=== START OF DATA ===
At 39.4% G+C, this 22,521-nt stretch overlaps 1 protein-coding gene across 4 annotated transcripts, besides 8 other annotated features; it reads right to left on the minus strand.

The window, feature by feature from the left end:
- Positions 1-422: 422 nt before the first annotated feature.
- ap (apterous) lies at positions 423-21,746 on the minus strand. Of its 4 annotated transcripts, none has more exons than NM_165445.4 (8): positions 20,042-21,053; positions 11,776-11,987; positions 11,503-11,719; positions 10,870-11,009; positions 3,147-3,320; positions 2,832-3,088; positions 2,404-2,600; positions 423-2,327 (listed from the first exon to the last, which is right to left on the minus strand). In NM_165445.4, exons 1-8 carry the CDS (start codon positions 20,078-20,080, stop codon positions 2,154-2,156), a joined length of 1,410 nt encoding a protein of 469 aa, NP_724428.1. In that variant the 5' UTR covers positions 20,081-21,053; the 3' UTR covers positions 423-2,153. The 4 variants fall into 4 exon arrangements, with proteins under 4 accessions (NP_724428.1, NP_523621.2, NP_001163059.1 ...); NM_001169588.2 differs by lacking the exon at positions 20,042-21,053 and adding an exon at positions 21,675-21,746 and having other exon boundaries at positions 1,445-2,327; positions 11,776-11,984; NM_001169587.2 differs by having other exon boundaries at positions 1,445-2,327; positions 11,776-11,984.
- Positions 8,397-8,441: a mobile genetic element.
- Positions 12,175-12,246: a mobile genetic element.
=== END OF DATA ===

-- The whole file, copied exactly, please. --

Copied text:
At 39.4% G+C, this 22,521-nt stretch overlaps 1 protein-coding gene across 4 annotated transcripts, besides 8 other annotated features; it reads right to left on the minus strand.

The window, feature by feature from the left end:
- Positions 1-422: 422 nt before the first annotated feature.
- ap (apterous) lies at positions 423-21,746 on the minus strand. Of its 4 annotated transcripts, none has more exons than NM_165445.4 (8): positions 20,042-21,053; positions 11,776-11,987; positions 11,503-11,719; positions 10,870-11,009; positions 3,147-3,320; positions 2,832-3,088; positions 2,404-2,600; positions 423-2,327 (listed from the first exon to the last, which is right to left on the minus strand). In NM_165445.4, exons 1-8 carry the CDS (start codon positions 20,078-20,080, stop codon positions 2,154-2,156), a joined length of 1,410 nt encoding a protein of 469 aa, NP_724428.1. In that variant the 5' UTR covers positions 20,081-21,053; the 3' UTR covers positions 423-2,153. The 4 variants fall into 4 exon arrangements, with proteins under 4 accessions (NP_724428.1, NP_523621.2, NP_001163059.1 ...); NM_001169588.2 differs by lacking the exon at positions 20,042-21,053 and adding an exon at positions 21,675-21,746 and having other exon boundaries at positions 1,445-2,327; positions 11,776-11,984; NM_001169587.2 differs by having other exon boundaries at positions 1,445-2,327; positions 11,776-11,984.
- Positions 8,397-8,441: a mobile genetic element.
- Positions 12,175-12,246: a mobile genetic element.